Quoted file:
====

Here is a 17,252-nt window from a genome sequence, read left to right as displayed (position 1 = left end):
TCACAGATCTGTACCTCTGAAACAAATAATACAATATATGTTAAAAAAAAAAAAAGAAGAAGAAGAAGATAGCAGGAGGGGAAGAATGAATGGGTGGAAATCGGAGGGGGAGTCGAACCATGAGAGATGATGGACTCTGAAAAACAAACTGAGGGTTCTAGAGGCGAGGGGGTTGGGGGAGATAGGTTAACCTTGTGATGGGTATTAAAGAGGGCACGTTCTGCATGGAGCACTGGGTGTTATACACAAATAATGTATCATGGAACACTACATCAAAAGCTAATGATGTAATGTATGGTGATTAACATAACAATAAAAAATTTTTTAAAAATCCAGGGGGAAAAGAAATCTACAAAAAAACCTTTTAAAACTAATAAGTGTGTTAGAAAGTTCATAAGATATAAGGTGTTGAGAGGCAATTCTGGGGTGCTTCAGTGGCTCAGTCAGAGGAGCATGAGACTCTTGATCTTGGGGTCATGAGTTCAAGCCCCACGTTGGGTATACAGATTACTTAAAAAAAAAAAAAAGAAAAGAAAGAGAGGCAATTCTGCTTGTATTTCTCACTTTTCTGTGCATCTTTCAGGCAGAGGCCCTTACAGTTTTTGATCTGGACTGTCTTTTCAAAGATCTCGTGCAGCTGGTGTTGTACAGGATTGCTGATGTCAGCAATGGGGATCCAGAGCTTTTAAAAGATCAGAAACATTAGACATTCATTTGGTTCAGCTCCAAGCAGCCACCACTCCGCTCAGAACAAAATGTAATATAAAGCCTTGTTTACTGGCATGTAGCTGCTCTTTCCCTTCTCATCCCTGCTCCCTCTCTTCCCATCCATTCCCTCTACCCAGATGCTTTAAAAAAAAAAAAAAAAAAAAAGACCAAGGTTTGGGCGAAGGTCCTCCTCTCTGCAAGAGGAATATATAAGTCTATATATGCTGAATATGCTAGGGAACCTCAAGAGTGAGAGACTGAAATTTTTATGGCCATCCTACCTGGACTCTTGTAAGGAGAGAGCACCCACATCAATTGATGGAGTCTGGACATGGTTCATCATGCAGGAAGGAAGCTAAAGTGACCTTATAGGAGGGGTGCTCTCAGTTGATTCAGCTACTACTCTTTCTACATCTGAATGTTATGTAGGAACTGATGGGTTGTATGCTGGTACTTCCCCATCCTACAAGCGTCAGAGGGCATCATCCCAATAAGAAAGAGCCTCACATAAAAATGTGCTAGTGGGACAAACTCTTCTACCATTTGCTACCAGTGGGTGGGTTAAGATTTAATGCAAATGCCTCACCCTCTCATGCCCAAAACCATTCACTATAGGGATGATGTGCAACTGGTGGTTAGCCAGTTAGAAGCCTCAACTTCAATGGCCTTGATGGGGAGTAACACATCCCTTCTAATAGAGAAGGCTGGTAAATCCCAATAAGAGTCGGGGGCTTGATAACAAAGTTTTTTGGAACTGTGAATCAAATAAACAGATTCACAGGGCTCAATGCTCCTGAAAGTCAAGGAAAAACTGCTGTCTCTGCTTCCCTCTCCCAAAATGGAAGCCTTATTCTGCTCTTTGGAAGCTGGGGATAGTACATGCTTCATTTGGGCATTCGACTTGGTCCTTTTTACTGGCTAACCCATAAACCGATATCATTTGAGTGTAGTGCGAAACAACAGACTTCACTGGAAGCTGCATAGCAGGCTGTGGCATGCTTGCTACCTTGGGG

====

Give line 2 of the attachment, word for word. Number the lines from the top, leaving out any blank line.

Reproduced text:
TCACAGATCTGTACCTCTGAAACAAATAATACAATATATGTTAAAAAAAAAAAAAGAAGAAGAAGAAGATAGCAGGAGGGGAAGAATGAATGGGTGGAAATCGGAGGGGGAGTCGAACCATGAGAGATGATGGACTCTGAAAAACAAACTGAGGGTTCTAGAGGCGAGGGGGTTGGGGGAGATAGGTTAACCTTGTGATGGGTATTAAAGAGGGCACGTTCTGCATGGAGCACTGGGTGTTATACACAAATAATGTATCATGGAACACTACATCAAAAGCTAATGATGTAATGTATGGTGATTAACATAACAATAAAAAATTTTTTAAAAATCCAGGGGGAAAAGAAATCTACAAAAAAACCTTTTAAAACTAATAAGTGTGTTAGAAAGTTCATAAGATATAAGGTGTTGAGAGGCAATTCTGGGGTGCTTCAGTGGCTCAGTCAGAGGAGCATGAGACTCTTGATCTTGGGGTCATGAGTTCAAGCCCCACGTTGGGTATACAGATTACTTAAAAAAAAAAAAAAGAAAAGAAAGAGAGGCAATTCTGCTTGTATTTCTCACTTTTCTGTGCATCTTTCAGGCAGAGGCCCTTACAGTTTTTGATCTGGACTGTCTTTTCAAAGATCTCGTGCAGCTGGTGTTGTACAGGATTGCTGATGTCAGCAATGGGGATCCAGAGCTTTTAAAAGATCAGAAACATTAGACATTCATTTGGTTCAGCTCCAAGCAGCCACCACTCCGCTCAGAACAAAATGTAATATAAAGCCTTGTTTACTGGCATGTAGCTGCTCTTTCCCTTCTCATCCCTGCTCCCTCTCTTCCCATCCATTCCCTCTACCCAGATGCTTTAAAAAAAAAAAAAAAAAAAAAGACCAAGGTTTGGGCGAAGGTCCTCCTCTCTGCAAGAGGAATATATAAGTCTATATATGCTGAATATGCTAGGGAACCTCAAGAGTGAGAGACTGAAATTTTTATGGCCATCCTACCTGGACTCTTGTAAGGAGAGAGCACCCACATCAATTGATGGAGTCTGGACATGGTTCATCATGCAGGAAGGAAGCTAAAGTGACCTTATAGGAGGGGTGCTCTCAGTTGATTCAGCTACTACTCTTTCTACATCTGAATGTTATGTAGGAACTGATGGGTTGTATGCTGGTACTTCCCCATCCTACAAGCGTCAGAGGGCATCATCCCAATAAGAAAGAGCCTCACATAAAAATGTGCTAGTGGGACAAACTCTTCTACCATTTGCTACCAGTGGGTGGGTTAAGATTTAATGCAAATGCCTCACCCTCTCATGCCCAAAACCATTCACTATAGGGATGATGTGCAACTGGTGGTTAGCCAGTTAGAAGCCTCAACTTCAATGGCCTTGATGGGGAGTAACACATCCCTTCTAATAGAGAAGGCTGGTAAATCCCAATAAGAGTCGGGGGCTTGATAACAAAGTTTTTTGGAACTGTGAATCAAATAAACAGATTCACAGGGCTCAATGCTCCTGAAAGTCAAGGAAAAACTGCTGTCTCTGCTTCCCTCTCCCAAAATGGAAGCCTTATTCTGCTCTTTGGAAGCTGGGGATAGTACATGCTTCATTTGGGCATTCGACTTGGTCCTTTTTACTGGCTAACCCATAAACCGATATCATTTGAGTGTAGTGCGAAACAACAGACTTCACTGGAAGCTGCATAGCAGGCTGTGGCATGCTTGCTACCTTGGGG